Saturday, March 21, 2009

Bushi no Ichibun (Love and Honour)

This is the third movie in Yoji Yamada's series of samurai movies. The other two being Twilight Samurai and The Hidden Blade .

In Love and Honour, Shinnojo a young samurai, who is the official taster for the daimyo is blinded after eating poisoned food. This puts him at the threat of losing his stipend and driving him into penury. His family pressures his wife Kayo to try and convince a high official who she has a passing acquaintance with to intercede on his behalf. The movie deals with the repurcussions of that action.

The movie follows in the style and tone of the other two. The focus is on the couple and their relationship. Shinnojo, like the protoganists of the other two movies, is not terribly enamoured with the samurai lifestyle. He would like to open a school so that children of all castes, not just samurai can learn swordsmanship.

Even though the three movies have no story arc joining them, they are stylistically connected. They all follow lives of "ordinary" samurai, and focus on their relationships. They are not about pomp and ceremony, like say Ran, or Throne of Blood or swashbucklers like Yojimbo or Sanjuro. The heroes are undemonstrative anti-Mifunes and there are no scenery-chewing histrionics.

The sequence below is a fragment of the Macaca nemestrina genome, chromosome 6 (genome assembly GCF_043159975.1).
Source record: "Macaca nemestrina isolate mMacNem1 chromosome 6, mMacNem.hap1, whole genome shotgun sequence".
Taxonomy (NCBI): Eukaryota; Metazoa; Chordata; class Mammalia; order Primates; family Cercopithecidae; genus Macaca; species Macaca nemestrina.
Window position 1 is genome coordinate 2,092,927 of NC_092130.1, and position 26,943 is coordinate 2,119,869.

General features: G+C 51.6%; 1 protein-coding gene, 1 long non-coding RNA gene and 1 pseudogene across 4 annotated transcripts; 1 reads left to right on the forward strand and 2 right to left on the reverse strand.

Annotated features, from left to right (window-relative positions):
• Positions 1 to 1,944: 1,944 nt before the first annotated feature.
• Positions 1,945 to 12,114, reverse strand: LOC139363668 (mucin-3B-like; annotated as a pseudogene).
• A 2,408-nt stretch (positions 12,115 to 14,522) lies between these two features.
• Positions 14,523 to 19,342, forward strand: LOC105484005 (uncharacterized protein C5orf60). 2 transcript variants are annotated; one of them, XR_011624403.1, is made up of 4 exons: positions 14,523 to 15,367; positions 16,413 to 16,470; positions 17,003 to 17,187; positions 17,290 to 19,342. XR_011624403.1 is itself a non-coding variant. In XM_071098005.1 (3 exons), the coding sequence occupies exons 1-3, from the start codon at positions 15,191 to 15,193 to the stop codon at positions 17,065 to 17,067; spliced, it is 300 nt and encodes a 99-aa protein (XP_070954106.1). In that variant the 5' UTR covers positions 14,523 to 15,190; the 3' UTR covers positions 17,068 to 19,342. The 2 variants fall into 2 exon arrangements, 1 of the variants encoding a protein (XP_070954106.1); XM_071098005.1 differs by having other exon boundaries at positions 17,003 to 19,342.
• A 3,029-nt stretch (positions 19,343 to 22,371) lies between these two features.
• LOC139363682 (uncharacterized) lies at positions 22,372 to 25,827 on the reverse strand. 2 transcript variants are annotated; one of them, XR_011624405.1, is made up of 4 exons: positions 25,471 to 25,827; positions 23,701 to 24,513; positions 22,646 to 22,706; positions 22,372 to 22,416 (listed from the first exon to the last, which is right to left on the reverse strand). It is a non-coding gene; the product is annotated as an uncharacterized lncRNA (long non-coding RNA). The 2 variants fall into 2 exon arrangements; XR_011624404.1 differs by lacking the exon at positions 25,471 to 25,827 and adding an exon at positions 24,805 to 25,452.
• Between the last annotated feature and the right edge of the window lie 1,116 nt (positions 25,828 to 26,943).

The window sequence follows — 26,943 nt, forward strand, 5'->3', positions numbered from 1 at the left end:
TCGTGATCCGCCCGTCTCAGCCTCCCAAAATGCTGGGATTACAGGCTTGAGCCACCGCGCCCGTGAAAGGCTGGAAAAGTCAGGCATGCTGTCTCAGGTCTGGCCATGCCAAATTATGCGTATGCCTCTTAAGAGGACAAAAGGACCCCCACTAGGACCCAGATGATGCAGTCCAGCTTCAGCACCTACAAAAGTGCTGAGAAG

The movies are shot with great care and adhere to using authentic period clothing, utensils and activities. The director composes some shots like photographs. Just letting it linger for a few more moments than might be considered strictly necessary. There are scenes (like Iguchi Seibei eating breakfast before going out for the day) which are again, not really required for the story but really adds to the mood. The movies and the heroes project a feeling of quiet and calm. The music is pretty good and really goes along with the action.

I guess it is pretty obvious by now that I utterly enjoyed all the movies. I very highly recommend them.